Highlights of Tue/Feb 8
- �From: (Larry Biddinger)
�Jan, thanks for your very thought provoking reply
concerning the death
�or end of "I". One more question, if I may. If all feeling
�"dissolved", what is the good of "That"?
�thanks very much, Larry
There's a little known secret about perception; only when
feeling is absent, "That" appears as pure radiance, yet
transparency itself and It is far "better" than just good :)
From another perspective, anything that can be called feeling,
is something one will get used to. But it is impossible to get
used to "no feeling"; it is ever the same yet never boring...
An impossible paradox. From still another perspective, when
all feelings are considered the same, when one is neither
attached nor detached to any of them, in the course of events,
differentiation halts and they will arise no more. The undoing
of all identifications, a very logical and simple but rather
rewarding "practice" ...
For a Bhakta, it is relatively easy to see that love is the
substratum of all feelings but when there is nothing but love,
differentiation halts. To me, is has been clear from the onset
(the recognition) that one's real nature isn't a feeling.
Recognition is simplicity itself, possible for a young child.
Taking the consequences, physical and spiritual maturity (no
"I") should coincide, between age 20...30. Sentient life with
"pure" feelings could be enjoyed then and midlife would bear
the sign of the undoing the last identification. Thus, society
would be based on "That" as it probably was taught to mankind
at the beginning of the satya-yuga.
>From: "Annie Heppingstone"Someone asked the great Zen teacher Shunryu Suzuki to sum up Buddhism in
>Maybe finding the realisation of life somehow causes events to give us the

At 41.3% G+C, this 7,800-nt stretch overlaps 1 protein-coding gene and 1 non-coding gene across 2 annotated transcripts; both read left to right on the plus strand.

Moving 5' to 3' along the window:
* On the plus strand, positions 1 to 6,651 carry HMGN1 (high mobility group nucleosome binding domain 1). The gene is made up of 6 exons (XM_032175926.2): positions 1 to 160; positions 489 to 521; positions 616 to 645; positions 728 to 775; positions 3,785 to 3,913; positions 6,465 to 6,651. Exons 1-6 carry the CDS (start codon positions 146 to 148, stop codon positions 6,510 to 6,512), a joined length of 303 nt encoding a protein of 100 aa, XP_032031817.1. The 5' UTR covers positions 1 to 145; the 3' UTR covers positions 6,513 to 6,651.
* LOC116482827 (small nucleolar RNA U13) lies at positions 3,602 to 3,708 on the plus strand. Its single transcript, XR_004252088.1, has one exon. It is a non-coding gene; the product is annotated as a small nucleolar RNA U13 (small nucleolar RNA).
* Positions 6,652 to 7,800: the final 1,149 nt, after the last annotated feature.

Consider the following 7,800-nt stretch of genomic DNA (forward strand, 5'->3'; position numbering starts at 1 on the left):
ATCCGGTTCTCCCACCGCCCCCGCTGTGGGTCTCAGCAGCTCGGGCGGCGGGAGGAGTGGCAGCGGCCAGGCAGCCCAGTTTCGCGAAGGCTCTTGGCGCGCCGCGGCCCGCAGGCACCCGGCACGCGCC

>best chance to grow with our knowledge. I am so thankful. Other changes have
>occured in my life without me doing anything. I'm so graced it is still a
>source of surprise to me.
>Life is exciting, hey? viva la changes...
one sentence. He said: "Everything changes."
From: "Annie Heppingstone"
I'm not advocating the book for other people because it may do absolutely
nothing for everyone else. I have no idea.
It is called Concentration A Guide to Mental Mastery
by Mouni Sadhu.
It was special for me. I dont know any more than that.
From: "Laura Olshansky" <editor@...>
Hi Annie and others,
There's an article by the author you mention, Mouni Sadhu,
on the web here:
I think I may feature Mouni Sadhu tomorrow on our website,
as a result of your mentioning him here. Thanks.
Xan shares quotes of Mouni Sadhu from his book "What is Meditation."
Thought must always have an object, however sublime it may be, thus there
must always be two, not one.Therefore, thought and its process is a blind
... when the mind is still, there arises a strong urge to be united with the
whole, but what this whole is, cannot yet be conceived and I feel that I
could never attain it alone. The closest comparison is melting and dissolving
in That which alone Is. It is different to leaving the body or ego for there
is no movement. One remains where one is, but is not what one was before.
Everything that could be seen or felt before is now apart from me. No more
can be told.
... the state of unity with the whole brings an unshakable certainty that
only this state is real and permanent. That it is that last refuge which one